Franchisors may run ad campaigns with low prices. Such campaigns, however, can come costly if they have an anticompetitive effect, especially if they factually force the franchisees to offer the products for the low prices.
Best example: pricing campaigns for the “burger of the week”, as decided by the Munich Regional Court in its decision of 26 October 2018 (Case No. 37 O 10335/15).
The plaintiffs are franchisees of the defendant’s franchise network, a restaurant chain. In addition to the obligation to pay “royalties” in return for the use of the franchise systems and its trade marks (5%), the franchise agreements also obliged the franchisees to pay a sales-related advertising fee. The defendant and franchisor used the advertising fees of the franchisees, among others, to advertise products from the plaintiffs’ menu at low prices, e.g. under the slogan “King of the Month“. By participating in the advertising campaigns and its low prices, the sales of the franchisees increased and thus the franchise fee they had to pay. After some time, the franchisees decided that this advertising campaign caused them financial damage – because the products offered for a low price affected the sale of products offered at a normal price (“cannibalism effect”). They no longer participated in the campaign and demanded an appropriate reduction of their advertising fee. Among other things, they brought an action for an injunction against the use of the advertising fee for the campaign complained of and for a declaratory judgment of the liability to pay damages. The Regional Court granted both motions.
The main reason. The advertising campaigns had the effect of restricting competition, namely the franchisees’ ability to determine their sale prices (contrary to sec. 1 and 2 (2) German Act against Restraints of Competition and Art. 2 (1), Art. 4 a) Vertical Block Exemption Regulation). After all, the franchisor set – so the court – the resale price through the de facto binding effect of the ad campaign.
The decision stands in line with the previous case law, especially of the German Federal Court’s decisions on low-price campaigns by franchisors of
- self-drive rental vehicles (“Sixt ./. Budget”, 02.02.1999, Case No. KZR 11/97, para.30),
- pet food (“Fressnapf”, 04.02.2016, Case No. I ZR 194/14, para. 14), and
- glasses within a dual distribution system where the franchisor sold the products through its own branches and through franchisees without differentiating between branch and franchise operations (“Apollo Optik”, 20.05.2003, Case No. KZR 27/02, para. 37).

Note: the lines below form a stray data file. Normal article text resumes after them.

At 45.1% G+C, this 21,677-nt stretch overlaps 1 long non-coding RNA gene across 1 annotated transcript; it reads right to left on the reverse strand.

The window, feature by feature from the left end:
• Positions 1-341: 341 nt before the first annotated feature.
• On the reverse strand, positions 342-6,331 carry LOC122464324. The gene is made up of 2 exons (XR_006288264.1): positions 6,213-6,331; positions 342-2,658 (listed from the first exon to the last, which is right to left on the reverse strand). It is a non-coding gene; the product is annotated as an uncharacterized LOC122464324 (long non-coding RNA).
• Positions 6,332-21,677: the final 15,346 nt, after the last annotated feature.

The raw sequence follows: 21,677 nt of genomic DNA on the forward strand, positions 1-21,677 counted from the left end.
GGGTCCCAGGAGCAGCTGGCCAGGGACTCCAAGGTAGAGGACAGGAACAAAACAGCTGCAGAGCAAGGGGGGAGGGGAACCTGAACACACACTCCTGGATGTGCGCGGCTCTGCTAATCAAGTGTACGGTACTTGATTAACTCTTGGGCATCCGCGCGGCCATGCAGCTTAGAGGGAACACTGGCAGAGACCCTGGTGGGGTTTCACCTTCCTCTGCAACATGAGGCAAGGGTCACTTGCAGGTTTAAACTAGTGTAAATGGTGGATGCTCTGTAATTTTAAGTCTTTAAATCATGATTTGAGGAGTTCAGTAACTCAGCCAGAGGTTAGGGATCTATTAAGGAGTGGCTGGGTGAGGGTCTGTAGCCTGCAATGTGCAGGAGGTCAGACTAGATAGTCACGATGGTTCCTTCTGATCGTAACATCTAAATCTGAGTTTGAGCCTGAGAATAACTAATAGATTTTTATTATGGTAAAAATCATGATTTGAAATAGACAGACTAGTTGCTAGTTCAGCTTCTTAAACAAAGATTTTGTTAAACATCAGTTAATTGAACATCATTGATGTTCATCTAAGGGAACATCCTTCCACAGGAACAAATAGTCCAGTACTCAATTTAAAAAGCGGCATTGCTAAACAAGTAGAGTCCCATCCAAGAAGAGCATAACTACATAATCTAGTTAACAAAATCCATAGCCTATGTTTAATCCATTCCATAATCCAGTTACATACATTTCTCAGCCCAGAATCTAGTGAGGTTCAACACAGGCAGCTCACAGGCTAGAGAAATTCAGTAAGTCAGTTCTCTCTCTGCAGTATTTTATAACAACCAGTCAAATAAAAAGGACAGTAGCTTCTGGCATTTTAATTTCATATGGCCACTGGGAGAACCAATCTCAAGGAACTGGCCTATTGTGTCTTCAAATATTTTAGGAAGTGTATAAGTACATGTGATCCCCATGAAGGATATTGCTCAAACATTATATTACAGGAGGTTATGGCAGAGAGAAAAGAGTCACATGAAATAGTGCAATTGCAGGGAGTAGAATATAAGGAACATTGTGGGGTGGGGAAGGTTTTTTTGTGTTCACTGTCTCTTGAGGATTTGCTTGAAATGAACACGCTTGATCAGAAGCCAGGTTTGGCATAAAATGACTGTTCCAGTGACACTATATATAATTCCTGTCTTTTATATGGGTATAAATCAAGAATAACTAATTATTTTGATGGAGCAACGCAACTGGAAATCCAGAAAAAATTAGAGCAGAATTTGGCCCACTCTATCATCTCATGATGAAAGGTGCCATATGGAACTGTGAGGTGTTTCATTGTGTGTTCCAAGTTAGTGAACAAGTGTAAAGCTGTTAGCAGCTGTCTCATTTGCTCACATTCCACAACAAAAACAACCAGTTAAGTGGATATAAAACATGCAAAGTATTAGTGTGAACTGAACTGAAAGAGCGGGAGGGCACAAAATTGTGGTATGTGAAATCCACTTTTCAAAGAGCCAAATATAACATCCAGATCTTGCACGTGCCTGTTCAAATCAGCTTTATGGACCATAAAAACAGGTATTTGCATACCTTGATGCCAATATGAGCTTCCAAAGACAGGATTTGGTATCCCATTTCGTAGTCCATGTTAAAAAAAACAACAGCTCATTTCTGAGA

- Obligations that are essential for running the franchise system do not restrict competition for the purposes of the EU antitrust rules (similar to the US law’s “ancillary restraints doctrine”). In particular, the following restrictions are typically indispensable components of a functioning franchise agreement:
- Restrictions of the transfer of know-how;
- Non-compete obligations (during and after the term of the agreement), prohibiting the franchisee from opening a shop of the same or similar nature in an area where he may compete with other members of the franchise network;
- Obligations of the franchisee not to transfer his shop without the franchisor’s prior approval.
- However, franchise systems are not per se exempted from the prohibition of restricting competition. Therefore, watch out to comply with the EU antitrust rules to avoid painful fines and ensure that the franchise agreement can be enforced.
- The prohibition of price-fixing (or Resale Price Maintenance) applies to the relationship between franchisor and franchisee if the franchisee bears the economic risk of its enterprise. To avoid that an ad campaign with recommended resale prices constitutes an anticompetitive price-fixing, the concrete situation needs to be assessed thoroughly. What helps to avoid also any factual binding effect:
- Add a clarifying note: “Only at participating restaurants in … . As long as stocks last.”
- Ensure that such note is clearly visible, e.g. by adding an asterisk “*” to the price.
- Avoid any measures that could be interpreted as pressure or incentive for the franchisees and which would turn the recommended price into a fixed price (e.g. because other pricing would otherwise lead to negative evaluations).
- Such ad campaigns may work, as a UK court’s decision shows: According to the BBC, Burger King franchisees sued the franchisor in 2009 “because a corporate promotion required franchisees to sell a double cheeseburger for $1 that cost a $1.10 to make. The court ruled for Burger King.” Under the above circumstances and also for short-term promotions, franchisors may even impose the resale price – such campaigns just need to be well prepared.
- For an overview on resale price maintenance, see the Legalmondo article Resale Price Maintenance and Exceptions for short-term promotions.
- Resale Price Maintenance can come costly – in 2018, the European Commission imposed fines of EUR 111 million in total on four consumer electronics manufacturers – Asus, Denon & Marantz, Philips and Pioneer – for fixing online resale prices (cf. the Press release of 24 July2018).